2. As bedtime approached they modified their internal voice, lowered the volume and speed and chose to speak to themselves kindly with words associated with calm. They spoke to themselves in this voices as they went about their routine e.g. cleaning teeth, getting a glass of water,  allowing themselves  to get lost in the act of preparation;
  3. Laying aside the day. Many people ensured that everything was completed and put away - laying aside their day. Some people left their day in the hallway - the conversations they’d  had, the things left unsaid, the things they wanted to do tomorrow - they left them in the hallway like a bag they could choose to pick up tomorrow morning, if they wished to;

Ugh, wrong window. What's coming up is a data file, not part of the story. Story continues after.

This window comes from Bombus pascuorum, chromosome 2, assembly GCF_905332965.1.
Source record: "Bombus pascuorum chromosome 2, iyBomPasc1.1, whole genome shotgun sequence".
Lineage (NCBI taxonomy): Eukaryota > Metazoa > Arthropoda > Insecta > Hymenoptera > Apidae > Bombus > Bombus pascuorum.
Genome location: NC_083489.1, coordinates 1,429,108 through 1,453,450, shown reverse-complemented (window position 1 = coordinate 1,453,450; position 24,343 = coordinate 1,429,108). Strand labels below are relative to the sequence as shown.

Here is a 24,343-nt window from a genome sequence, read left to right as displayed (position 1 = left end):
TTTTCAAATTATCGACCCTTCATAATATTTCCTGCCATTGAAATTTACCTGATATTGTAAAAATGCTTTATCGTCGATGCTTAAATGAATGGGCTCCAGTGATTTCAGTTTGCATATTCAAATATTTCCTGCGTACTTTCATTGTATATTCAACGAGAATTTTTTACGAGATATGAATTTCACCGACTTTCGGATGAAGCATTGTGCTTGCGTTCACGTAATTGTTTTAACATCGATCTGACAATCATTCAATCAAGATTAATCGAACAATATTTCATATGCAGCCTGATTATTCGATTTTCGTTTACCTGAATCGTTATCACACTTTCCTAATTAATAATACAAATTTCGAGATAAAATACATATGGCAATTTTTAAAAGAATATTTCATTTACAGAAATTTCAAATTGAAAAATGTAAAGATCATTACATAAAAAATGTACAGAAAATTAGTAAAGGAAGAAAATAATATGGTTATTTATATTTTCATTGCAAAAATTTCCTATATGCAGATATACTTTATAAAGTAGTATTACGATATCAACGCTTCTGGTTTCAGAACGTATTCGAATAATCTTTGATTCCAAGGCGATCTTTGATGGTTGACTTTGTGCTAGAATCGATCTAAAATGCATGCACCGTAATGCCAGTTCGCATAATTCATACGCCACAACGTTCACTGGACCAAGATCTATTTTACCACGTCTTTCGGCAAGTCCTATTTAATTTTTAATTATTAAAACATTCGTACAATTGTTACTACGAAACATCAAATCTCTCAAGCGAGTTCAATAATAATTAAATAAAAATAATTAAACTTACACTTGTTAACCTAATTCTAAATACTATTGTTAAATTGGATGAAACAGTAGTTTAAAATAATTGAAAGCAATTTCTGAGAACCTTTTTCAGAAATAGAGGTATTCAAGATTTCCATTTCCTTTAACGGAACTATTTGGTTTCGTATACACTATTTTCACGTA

4. As they enter led the bedroom, they slowed their breathing and began the process of deep relaxation allowing the images of the day to recede and to float gently towards the doorway, and out;
  5. As they got into bed, they allowed themselves to feel the love they’d stored here mentally in this space in the daytime. Luxuriating in this feeling, their bodies relaxed into this space.  As they moved around, they moved gracefully and slowly, allowing themselves to feel their body, their breath and the bed;
  6. Wave goodbye to thoughts: if they still had thoughts to process, they allowed themselves to do that for five minutes and then when five minutes had passed. Participants then had their own easy reflective meditations that they’d personally developed –- their own self-hypnosis, if you like, even if they weren’t aware of it as being a hypnotic practice.